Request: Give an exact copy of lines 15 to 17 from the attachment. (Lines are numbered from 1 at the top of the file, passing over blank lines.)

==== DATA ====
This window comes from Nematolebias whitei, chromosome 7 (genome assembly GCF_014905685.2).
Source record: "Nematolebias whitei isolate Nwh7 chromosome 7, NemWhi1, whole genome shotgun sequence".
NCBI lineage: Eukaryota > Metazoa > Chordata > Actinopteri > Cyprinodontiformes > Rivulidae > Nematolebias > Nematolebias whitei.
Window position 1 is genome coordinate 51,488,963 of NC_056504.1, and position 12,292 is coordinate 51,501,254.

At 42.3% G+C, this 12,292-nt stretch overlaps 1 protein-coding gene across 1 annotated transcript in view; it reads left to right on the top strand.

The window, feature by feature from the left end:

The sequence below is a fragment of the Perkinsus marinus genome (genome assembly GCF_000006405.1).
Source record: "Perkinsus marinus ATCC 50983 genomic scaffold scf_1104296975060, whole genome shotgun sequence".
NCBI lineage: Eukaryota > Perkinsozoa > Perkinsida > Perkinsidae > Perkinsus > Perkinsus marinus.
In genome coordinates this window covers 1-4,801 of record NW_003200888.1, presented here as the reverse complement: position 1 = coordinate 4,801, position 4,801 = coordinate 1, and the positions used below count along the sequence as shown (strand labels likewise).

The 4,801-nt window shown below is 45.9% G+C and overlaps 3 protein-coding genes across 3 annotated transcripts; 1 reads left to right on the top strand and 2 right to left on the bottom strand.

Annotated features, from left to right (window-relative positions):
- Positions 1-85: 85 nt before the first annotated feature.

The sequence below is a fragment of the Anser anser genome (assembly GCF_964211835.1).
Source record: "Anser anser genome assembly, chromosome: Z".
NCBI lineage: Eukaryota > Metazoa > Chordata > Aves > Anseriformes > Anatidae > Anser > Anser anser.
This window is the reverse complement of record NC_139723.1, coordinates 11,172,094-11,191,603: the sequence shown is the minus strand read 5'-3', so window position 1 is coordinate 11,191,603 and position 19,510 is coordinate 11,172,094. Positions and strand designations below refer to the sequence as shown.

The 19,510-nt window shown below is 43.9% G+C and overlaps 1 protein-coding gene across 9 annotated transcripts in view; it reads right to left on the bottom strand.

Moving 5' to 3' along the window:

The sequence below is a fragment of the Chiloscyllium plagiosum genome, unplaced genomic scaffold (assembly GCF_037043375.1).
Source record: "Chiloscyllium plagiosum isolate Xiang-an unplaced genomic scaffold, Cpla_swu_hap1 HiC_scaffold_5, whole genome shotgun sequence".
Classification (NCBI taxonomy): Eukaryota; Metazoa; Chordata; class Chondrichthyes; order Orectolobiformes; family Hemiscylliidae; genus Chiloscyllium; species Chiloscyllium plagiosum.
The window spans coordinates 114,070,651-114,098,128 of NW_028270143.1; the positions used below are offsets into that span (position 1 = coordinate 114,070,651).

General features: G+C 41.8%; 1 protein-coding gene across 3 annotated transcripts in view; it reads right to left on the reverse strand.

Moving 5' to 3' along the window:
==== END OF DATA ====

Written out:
Source record: "Anser anser genome assembly, chromosome: Z".
NCBI lineage: Eukaryota > Metazoa > Chordata > Aves > Anseriformes > Anatidae > Anser > Anser anser.
This window is the reverse complement of record NC_139723.1, coordinates 11,172,094-11,191,603: the sequence shown is the minus strand read 5'-3', so window position 1 is coordinate 11,191,603 and position 19,510 is coordinate 11,172,094. Positions and strand designations below refer to the sequence as shown.